As Australia is about the review the first two years of operation of its 2017 safe harbour reforms, New Zealand is looking at introducing the same type of reforms as a means of lessening the negative impact of its own insolvent trading laws.
The Companies (Safe Harbour for Insolvent Trading) Amendment Bill, is a private member’s Bill the words in its title being the same as those used in Australia.
NZ has insolvent trading provisions different to those in Australia, primarily under s 135 of the NZ Companies Act 1993, with less restrictions on directors than imposed by Australia’s section 588G.
The Bill proposes a safe harbour protection under what would be s 138B of the Companies Act. Its purpose is said to be to allow directors ‘to continue to act in the best interests of the company despite the possibility of trading insolvently and without attracting civil liability’.
Arguments similar to those raised in Australia are given in favour of the Bill:
- the potential liability under NZ law causes directors to act conservatively, resigning and prematurely appointing an external administrator;
- fear of insolvent trading discourages directors from trying to implement restructuring proposals to turn businesses around;
- the appointment of external administrators often leads to the destruction of value and job losses; and
- a safe harbour option would allow directors to retain control of the company while receiving restructuring advice from professional advisers in a framework that still provides for the interests of creditors.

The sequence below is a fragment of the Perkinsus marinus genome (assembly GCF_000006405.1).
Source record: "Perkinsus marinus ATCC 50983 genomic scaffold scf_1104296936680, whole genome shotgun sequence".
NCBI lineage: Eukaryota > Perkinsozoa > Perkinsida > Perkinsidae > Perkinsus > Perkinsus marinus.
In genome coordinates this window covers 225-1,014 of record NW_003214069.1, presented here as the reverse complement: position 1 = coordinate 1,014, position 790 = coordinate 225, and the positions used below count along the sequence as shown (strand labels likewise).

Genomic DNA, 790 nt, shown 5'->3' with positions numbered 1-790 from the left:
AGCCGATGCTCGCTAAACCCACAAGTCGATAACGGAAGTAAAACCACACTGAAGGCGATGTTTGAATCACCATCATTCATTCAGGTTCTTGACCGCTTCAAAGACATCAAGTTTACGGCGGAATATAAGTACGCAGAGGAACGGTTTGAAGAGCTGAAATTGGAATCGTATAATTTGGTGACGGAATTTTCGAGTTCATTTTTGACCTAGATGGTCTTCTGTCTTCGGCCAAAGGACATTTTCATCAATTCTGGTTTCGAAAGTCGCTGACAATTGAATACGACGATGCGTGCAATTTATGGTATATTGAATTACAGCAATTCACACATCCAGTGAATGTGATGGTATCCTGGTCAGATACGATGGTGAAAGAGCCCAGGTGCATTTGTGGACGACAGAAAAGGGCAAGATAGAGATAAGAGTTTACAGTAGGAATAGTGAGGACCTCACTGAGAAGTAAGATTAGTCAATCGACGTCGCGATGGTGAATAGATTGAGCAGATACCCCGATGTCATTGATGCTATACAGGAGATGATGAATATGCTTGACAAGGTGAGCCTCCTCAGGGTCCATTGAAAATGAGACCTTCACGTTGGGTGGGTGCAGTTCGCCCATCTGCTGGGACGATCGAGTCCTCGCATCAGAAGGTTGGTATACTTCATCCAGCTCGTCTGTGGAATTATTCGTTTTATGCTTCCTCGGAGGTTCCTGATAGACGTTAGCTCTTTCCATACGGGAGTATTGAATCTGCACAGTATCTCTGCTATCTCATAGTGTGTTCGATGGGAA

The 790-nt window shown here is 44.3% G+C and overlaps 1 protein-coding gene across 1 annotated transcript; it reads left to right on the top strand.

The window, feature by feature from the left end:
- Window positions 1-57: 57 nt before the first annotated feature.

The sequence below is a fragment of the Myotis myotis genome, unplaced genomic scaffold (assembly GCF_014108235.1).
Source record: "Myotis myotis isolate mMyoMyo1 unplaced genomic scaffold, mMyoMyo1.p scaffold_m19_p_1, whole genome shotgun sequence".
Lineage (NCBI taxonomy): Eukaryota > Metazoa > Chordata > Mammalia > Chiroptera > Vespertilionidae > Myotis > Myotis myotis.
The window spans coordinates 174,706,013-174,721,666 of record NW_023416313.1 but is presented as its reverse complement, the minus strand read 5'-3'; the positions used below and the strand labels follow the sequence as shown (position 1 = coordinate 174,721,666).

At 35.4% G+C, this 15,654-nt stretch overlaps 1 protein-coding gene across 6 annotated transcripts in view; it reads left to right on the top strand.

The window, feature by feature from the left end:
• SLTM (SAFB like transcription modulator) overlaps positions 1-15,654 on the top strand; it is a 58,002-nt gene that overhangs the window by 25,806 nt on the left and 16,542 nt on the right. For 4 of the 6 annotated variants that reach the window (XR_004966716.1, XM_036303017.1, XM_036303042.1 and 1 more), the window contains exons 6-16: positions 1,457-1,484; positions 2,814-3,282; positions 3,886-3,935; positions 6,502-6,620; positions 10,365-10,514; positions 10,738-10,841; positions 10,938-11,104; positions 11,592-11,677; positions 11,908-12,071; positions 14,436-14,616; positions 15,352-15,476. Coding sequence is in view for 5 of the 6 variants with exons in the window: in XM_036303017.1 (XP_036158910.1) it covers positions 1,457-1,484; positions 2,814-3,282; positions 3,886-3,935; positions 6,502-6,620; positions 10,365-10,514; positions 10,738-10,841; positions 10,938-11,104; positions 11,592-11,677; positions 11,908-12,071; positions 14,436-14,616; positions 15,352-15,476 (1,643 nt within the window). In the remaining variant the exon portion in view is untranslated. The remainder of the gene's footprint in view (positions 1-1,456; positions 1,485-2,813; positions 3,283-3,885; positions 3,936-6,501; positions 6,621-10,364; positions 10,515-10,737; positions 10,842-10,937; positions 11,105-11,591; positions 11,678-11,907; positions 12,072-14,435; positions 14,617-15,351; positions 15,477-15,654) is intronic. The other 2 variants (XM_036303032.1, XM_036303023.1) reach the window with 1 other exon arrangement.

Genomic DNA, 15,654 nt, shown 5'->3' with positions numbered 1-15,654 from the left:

The ‘defence’ would be available to a director if, after suspecting the company is or may become insolvent, the director starts to develop one or more courses of action, or commence to take a course of action, reasonably likely to lead to a better outcome for the company.
The directors “must … obtain advice from an appropriately qualified entity who was given sufficient information to give appropriate advice”. As under Australian law, that term is properly not defined so as to allow a broad range of advice to be sought.
The Bill follows the significant High Court decisions in Mainzeal where the directors were found liable for insolvent trading over a long period in the amount of NZ$36 million. Those decisions are said to be on appeal.
Given the more flexible insolvent trading laws in NZ, it may be questioned whether NZ needs safe harbour reforms at all, or at least to the extent provided in Australia.
A new insolvency profession
This Bill arrives in the context of what will be a new insolvency profession in NZ with the commencement of the co-regulation regime for insolvency practitioners in July 2020.
The Bill may be seen as a means of building on that new regime by broadening the scope of work for insolvency professionals into restructuring. While the need for insolvency practitioners to maintain independence is fundamental in NZ law, and which may limit the scope for giving safe harbour advice, NZ courts appear to take the more commercial approach that is evident in Australia.
The other area of potential new insolvency work in NZ comes from another private members bill – the Insolvency (Private Administration of Personal Bankruptcy) Amendment Bill – which would open up the trusteeship of personal insolvencies to private practitioners. As we have explained, NZ is different from both Australia and the UK in that the government Official Assignee has in effect a monopoly on personal insolvencies in contrast to its sharing of corporate insolvencies with the private profession.
It remains to be seen whether Australia will accord reciprocal rights to licensed NZ insolvency practitioners to practise in Australia, beyond, for example, prescribing NZ under the Schedules.
 Corporations Act 2001 s 588HA
 Mainzeal Property and Construction Limited (in liq) v Yan  NZHC 255; Mainzeal Property and Construction Limited (in liq) v Yan  NZHC 1637
 Sections 20-20(4)(i).